Could I just re-wire the circuit entirely and run the wire from the alternator to the battery?

I spliced the wire together last year as a temporary fix. What is the real concern with doing that on a permanent basis? What is the fusable portion of the fusable link protecting?

Is there a chance that the first alternator was really bad (I'm going to get it bench tested tomorrow) and that now that the battery is partially drained that the new alternator is just pushing a lot of power (but not too much) trying to charge the battery up?
 

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Old Phart
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Posted via FF MobileCareful with those universal statements, there`s almost always an exception.... Take a corroded fuse for example, it can`t handle the load it was designed for and it`s resistance is a bit higher.... you pick! I`d blame corrosion for that one..... Certainly the proximate cause for failure (grin)
 

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Old Phart
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Posted via FF MobileWell, you`ve got some posers there, may have answered own question along the way. Fusible link is a type of slow-blow fuse in most apps I`ve seen, so direct replacement with a fuse generally doesn`t work. While I don`t know the official output rating for your alternator, it could easily be enough to fry the fuse at max output. System voltage check would be good to determine if there`s an overcharge situation, or variable voltage in the system - either could be from bad regulator internal to alt, or bad connection/broken wires in alternator pigtail connector. (would be easier with a meter that reads the current in that wire, not a practical investment for one job) You did determine it happens while running, so it`s not a starter or "on start up" situation. As to orig lasting 8 mo., may end up writing off to luck if it turns out the issue is high initial charging current because of low battery as you mentioned... Honestly, I`d hook those wires together, or put in a large fuse, just to test system voltage for normal operation, which requires longer (if looking normal) to test than those fuses are giving you...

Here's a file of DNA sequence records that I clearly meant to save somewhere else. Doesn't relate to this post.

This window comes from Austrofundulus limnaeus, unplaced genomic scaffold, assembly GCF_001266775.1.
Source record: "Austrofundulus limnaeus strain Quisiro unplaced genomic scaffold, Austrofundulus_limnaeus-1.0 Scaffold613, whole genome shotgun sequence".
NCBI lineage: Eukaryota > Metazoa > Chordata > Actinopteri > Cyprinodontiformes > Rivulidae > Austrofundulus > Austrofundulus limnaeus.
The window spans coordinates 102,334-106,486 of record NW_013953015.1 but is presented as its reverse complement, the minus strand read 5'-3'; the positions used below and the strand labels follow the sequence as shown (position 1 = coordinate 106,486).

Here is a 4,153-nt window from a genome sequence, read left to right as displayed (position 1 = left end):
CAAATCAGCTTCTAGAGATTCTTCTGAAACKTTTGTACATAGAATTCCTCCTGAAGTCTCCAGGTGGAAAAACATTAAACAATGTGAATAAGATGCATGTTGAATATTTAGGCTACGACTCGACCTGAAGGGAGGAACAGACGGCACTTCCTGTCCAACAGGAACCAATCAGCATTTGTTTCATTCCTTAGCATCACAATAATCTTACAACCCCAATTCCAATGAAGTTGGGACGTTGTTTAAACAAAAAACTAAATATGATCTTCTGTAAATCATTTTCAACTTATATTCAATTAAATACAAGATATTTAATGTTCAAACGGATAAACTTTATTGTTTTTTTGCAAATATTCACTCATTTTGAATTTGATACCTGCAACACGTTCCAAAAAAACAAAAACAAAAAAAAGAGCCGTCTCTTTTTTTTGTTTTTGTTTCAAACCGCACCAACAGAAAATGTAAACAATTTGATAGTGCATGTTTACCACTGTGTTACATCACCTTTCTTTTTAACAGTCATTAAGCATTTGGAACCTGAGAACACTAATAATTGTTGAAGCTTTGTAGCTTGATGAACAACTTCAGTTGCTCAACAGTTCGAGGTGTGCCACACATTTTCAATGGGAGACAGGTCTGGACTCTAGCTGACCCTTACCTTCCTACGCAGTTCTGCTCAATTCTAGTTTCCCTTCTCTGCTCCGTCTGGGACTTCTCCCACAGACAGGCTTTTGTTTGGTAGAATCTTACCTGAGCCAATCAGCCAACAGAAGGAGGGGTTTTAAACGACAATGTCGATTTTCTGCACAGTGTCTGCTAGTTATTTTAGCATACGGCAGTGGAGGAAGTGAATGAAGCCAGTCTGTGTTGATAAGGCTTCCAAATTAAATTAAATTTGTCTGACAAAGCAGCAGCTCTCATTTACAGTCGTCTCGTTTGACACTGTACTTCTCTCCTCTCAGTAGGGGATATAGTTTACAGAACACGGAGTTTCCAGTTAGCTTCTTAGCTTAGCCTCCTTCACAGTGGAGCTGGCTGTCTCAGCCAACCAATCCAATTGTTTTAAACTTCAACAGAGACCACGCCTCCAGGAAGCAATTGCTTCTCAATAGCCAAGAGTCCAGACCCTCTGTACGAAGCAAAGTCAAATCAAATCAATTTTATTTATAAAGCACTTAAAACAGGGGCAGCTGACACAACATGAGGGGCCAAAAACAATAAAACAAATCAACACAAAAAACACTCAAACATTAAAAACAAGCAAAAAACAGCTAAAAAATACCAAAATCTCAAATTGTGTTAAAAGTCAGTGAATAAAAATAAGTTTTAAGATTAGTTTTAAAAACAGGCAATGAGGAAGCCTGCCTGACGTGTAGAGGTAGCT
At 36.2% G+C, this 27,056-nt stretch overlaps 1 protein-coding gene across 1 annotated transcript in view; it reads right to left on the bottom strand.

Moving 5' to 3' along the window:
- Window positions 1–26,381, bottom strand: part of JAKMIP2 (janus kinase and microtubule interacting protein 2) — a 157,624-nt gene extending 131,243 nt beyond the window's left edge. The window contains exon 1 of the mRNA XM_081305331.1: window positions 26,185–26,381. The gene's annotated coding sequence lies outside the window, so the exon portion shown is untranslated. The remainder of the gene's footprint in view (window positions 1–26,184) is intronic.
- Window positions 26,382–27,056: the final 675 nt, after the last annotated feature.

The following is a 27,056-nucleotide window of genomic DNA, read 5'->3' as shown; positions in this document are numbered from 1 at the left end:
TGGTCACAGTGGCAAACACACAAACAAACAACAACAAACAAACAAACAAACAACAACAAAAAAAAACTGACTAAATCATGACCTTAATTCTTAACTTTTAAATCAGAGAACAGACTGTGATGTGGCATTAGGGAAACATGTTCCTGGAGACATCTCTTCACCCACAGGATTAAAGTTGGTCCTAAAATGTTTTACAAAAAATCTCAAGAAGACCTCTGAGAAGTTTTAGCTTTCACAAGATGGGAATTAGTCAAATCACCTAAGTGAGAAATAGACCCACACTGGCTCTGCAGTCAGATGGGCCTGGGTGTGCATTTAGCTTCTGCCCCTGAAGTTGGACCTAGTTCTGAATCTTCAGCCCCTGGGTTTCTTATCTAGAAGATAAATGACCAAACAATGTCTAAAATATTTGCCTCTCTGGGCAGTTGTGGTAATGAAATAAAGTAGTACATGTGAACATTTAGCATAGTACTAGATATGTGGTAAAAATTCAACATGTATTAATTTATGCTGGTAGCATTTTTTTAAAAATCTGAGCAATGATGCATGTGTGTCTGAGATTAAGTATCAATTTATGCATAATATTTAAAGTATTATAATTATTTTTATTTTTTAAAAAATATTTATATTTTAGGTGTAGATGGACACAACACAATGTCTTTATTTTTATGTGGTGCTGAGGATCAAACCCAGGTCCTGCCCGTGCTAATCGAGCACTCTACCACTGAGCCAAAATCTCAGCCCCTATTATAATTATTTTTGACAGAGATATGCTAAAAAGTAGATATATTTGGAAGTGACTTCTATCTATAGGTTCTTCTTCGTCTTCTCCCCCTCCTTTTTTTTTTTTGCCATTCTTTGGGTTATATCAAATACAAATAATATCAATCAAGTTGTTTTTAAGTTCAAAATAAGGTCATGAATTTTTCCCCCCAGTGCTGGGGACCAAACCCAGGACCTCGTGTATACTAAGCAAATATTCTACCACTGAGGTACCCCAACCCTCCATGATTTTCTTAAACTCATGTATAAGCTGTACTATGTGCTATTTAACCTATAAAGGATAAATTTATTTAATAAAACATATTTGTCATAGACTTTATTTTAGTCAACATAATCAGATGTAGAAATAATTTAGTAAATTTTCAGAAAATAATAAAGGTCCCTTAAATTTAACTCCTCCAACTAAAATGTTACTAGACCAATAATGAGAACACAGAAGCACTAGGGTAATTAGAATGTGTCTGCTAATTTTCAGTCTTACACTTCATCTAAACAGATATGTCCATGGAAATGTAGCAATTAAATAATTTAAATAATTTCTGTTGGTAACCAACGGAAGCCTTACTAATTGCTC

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BACON?
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Posted via FF MobileCareful with those universal statements, there`s almost always an exception.... Take a corroded fuse for example, it can`t handle the load it was designed for and it`s resistance is a bit higher.... you pick! I`d blame corrosion for that one..... Certainly the proximate cause for failure (grin)
what? a fuse only "blows" from heat. heat is caused by current. when Resistance goes up amperage( measure or current) goes down. if the fuse was corroded it would have high resistance and limit the current flow in the circuit.

back on topic

does it blow when you crank it without starting it?
 

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Old Phart
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Posted via FF Mobile Arlen, I`ll take real world experience over theory that says it couldn`t have happened any day. We got off topic when voltage readings reported accidentally didn`t match reality. I had Starter draw questions myself, but OP tested more thoroughly and found a slow blow after running... As opposed to the "when started" in original post... What`s your opinion on fusible link vs. fuse? Actual current would be good to know, but system voltage should be adequate to determine if operating normally, agreed? I forgot to mention Generic fusibles used to be available to crimp into harness, seen any recently?
 

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Old Phart
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Posted via FF Mobile Oh, and BTW, the corroded fuses were a common problem on 70`s and 80`s vintage Honda cycles, not really applicable to this issue...
 

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BACON?
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80 amps is not enough. i know that saab cars use a 125 amp main fuse. replace the 80 with something bigger. at least for testing purposes. then with the cable disconnected check the resistance between the cable and a good ground. it should read OL. that will rule out a damaged cable. since you replaced the alternator i think its safe to say that is not the problem. do you have a picture of exactly how the cable is run? or how is it routed? battery, fuse, to alt then to starter? does the fuse blow if your cabin fan is off?
 

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Old Phart
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Posted via FF MobileThat matches, I was ballparking an 80 amp alternator...
 

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Discussion Starter #20
The wire goes from the battery, to the starter, to the fuse and then terminates at the alternator.

I will test the resistance from either side of the fuse to ground.

I know the factory rating is 175. I've got an ANL 150 that I will put in to test further.

Now that I have the Car Quest alternator out, I will take it to them to have them bench test it and make sure that it was in fact performing within specifications.

Thanks for all of your input. I'll get this.